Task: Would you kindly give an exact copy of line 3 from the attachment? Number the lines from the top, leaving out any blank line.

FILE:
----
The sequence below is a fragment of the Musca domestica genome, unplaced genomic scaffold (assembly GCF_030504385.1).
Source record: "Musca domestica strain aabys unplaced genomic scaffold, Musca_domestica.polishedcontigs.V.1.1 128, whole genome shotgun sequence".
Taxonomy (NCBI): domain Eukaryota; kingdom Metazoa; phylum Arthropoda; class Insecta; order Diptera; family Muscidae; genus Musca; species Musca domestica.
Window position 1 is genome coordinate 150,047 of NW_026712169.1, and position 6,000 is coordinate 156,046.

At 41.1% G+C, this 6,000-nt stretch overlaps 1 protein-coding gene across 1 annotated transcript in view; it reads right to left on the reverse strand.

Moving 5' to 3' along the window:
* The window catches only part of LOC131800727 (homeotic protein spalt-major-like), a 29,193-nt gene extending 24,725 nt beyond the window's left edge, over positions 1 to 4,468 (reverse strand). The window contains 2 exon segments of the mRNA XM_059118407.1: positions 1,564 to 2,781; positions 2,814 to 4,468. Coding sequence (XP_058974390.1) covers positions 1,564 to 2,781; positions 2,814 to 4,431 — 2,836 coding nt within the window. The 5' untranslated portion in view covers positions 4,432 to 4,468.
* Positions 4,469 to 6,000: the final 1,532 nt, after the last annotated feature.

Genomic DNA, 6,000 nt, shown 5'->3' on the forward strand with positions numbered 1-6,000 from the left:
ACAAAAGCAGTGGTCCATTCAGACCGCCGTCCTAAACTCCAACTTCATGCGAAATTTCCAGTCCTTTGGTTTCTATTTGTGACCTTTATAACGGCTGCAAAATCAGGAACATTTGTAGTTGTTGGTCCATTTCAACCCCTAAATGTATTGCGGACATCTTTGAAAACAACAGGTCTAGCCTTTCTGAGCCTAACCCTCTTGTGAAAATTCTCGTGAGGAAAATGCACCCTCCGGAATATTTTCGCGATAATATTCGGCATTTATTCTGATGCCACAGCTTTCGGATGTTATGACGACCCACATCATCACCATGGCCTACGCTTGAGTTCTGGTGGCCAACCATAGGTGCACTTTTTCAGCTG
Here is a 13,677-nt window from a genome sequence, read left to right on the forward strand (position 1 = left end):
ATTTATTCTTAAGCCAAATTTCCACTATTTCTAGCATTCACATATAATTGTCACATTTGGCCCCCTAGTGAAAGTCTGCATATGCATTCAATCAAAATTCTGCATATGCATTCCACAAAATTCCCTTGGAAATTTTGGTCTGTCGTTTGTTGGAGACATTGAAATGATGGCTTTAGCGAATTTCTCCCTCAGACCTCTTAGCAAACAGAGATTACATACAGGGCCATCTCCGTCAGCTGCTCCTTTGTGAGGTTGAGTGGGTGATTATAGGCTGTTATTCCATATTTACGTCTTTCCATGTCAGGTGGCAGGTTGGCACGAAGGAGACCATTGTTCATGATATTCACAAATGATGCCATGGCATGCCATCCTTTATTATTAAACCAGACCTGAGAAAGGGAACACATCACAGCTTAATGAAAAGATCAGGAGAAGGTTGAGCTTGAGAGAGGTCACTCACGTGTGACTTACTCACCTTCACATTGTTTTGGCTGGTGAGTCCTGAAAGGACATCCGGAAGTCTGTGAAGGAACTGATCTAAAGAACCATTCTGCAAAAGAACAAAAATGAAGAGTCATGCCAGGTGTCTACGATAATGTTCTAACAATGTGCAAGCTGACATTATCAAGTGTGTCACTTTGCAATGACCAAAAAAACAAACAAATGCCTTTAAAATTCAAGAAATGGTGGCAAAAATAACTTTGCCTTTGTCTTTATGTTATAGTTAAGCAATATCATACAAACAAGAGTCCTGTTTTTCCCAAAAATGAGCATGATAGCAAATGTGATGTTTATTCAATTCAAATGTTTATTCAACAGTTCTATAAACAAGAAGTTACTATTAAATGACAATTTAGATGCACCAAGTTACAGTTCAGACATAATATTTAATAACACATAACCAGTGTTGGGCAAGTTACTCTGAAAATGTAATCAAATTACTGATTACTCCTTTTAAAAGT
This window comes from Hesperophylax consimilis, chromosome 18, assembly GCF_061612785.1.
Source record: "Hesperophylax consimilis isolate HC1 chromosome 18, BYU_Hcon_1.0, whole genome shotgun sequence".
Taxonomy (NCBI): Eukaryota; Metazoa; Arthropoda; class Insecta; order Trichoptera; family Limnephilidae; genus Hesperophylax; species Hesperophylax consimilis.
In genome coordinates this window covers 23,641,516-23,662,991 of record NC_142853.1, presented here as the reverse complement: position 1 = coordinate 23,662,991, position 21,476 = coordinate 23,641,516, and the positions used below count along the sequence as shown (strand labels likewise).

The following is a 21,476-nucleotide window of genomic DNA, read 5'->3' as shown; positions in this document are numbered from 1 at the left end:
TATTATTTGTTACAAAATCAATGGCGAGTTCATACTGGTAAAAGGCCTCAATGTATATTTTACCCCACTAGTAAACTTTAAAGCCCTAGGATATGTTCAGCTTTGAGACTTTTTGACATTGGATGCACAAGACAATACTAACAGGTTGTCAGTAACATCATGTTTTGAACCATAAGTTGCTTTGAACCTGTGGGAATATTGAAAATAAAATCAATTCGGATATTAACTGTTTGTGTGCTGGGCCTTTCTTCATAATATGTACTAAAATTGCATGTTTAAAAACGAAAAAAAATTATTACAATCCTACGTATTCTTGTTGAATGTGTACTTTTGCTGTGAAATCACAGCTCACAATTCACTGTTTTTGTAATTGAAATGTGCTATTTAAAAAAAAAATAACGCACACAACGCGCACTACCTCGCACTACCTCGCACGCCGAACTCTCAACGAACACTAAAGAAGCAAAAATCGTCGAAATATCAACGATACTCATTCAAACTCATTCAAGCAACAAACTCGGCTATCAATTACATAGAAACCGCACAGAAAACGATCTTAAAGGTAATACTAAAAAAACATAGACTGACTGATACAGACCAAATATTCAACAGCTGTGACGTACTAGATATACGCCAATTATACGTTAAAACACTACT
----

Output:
Taxonomy (NCBI): domain Eukaryota; kingdom Metazoa; phylum Arthropoda; class Insecta; order Diptera; family Muscidae; genus Musca; species Musca domestica.